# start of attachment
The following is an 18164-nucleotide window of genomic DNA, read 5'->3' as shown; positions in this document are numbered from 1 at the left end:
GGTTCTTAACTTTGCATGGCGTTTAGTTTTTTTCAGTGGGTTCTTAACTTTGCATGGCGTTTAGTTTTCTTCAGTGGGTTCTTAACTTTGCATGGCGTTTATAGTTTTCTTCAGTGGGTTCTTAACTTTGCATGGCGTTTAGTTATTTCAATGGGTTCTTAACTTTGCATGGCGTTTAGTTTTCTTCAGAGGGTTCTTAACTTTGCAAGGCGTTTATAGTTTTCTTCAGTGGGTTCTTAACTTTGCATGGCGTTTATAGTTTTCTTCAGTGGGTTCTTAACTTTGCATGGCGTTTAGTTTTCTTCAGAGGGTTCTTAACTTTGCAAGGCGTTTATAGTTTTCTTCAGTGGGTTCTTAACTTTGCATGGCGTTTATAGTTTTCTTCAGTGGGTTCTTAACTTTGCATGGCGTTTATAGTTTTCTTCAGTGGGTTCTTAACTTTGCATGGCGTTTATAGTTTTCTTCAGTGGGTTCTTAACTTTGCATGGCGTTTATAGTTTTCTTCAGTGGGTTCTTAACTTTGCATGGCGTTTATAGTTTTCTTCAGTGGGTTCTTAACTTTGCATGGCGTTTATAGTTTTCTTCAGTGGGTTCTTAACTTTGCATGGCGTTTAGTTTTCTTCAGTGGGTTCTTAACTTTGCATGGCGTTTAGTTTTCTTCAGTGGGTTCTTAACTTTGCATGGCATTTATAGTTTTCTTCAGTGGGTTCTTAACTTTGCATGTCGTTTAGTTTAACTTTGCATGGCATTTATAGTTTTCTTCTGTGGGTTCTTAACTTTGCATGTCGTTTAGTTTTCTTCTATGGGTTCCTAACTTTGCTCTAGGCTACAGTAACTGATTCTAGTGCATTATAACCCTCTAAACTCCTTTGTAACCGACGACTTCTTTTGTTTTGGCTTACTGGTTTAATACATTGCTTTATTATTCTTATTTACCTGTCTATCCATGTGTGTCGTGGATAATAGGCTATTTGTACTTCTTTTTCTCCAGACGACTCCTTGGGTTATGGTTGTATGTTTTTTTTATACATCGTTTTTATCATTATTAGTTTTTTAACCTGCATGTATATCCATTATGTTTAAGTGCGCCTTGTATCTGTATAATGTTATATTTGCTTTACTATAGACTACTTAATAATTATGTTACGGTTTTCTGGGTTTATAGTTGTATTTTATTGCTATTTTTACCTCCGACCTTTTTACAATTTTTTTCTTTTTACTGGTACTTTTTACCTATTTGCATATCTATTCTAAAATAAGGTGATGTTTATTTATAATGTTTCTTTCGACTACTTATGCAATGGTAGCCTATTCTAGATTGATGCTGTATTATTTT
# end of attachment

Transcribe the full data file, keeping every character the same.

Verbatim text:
The following is an 18164-nucleotide window of genomic DNA, read 5'->3' as shown; positions in this document are numbered from 1 at the left end:
GGTTCTTAACTTTGCATGGCGTTTAGTTTTTTTCAGTGGGTTCTTAACTTTGCATGGCGTTTAGTTTTCTTCAGTGGGTTCTTAACTTTGCATGGCGTTTATAGTTTTCTTCAGTGGGTTCTTAACTTTGCATGGCGTTTAGTTATTTCAATGGGTTCTTAACTTTGCATGGCGTTTAGTTTTCTTCAGAGGGTTCTTAACTTTGCAAGGCGTTTATAGTTTTCTTCAGTGGGTTCTTAACTTTGCATGGCGTTTATAGTTTTCTTCAGTGGGTTCTTAACTTTGCATGGCGTTTAGTTTTCTTCAGAGGGTTCTTAACTTTGCAAGGCGTTTATAGTTTTCTTCAGTGGGTTCTTAACTTTGCATGGCGTTTATAGTTTTCTTCAGTGGGTTCTTAACTTTGCATGGCGTTTATAGTTTTCTTCAGTGGGTTCTTAACTTTGCATGGCGTTTATAGTTTTCTTCAGTGGGTTCTTAACTTTGCATGGCGTTTATAGTTTTCTTCAGTGGGTTCTTAACTTTGCATGGCGTTTATAGTTTTCTTCAGTGGGTTCTTAACTTTGCATGGCGTTTATAGTTTTCTTCAGTGGGTTCTTAACTTTGCATGGCGTTTAGTTTTCTTCAGTGGGTTCTTAACTTTGCATGGCGTTTAGTTTTCTTCAGTGGGTTCTTAACTTTGCATGGCATTTATAGTTTTCTTCAGTGGGTTCTTAACTTTGCATGTCGTTTAGTTTAACTTTGCATGGCATTTATAGTTTTCTTCTGTGGGTTCTTAACTTTGCATGTCGTTTAGTTTTCTTCTATGGGTTCCTAACTTTGCTCTAGGCTACAGTAACTGATTCTAGTGCATTATAACCCTCTAAACTCCTTTGTAACCGACGACTTCTTTTGTTTTGGCTTACTGGTTTAATACATTGCTTTATTATTCTTATTTACCTGTCTATCCATGTGTGTCGTGGATAATAGGCTATTTGTACTTCTTTTTCTCCAGACGACTCCTTGGGTTATGGTTGTATGTTTTTTTTATACATCGTTTTTATCATTATTAGTTTTTTAACCTGCATGTATATCCATTATGTTTAAGTGCGCCTTGTATCTGTATAATGTTATATTTGCTTTACTATAGACTACTTAATAATTATGTTACGGTTTTCTGGGTTTATAGTTGTATTTTATTGCTATTTTTACCTCCGACCTTTTTACAATTTTTTTCTTTTTACTGGTACTTTTTACCTATTTGCATATCTATTCTAAAATAAGGTGATGTTTATTTATAATGTTTCTTTCGACTACTTATGCAATGGTAGCCTATTCTAGATTGATGCTGTATTATTTT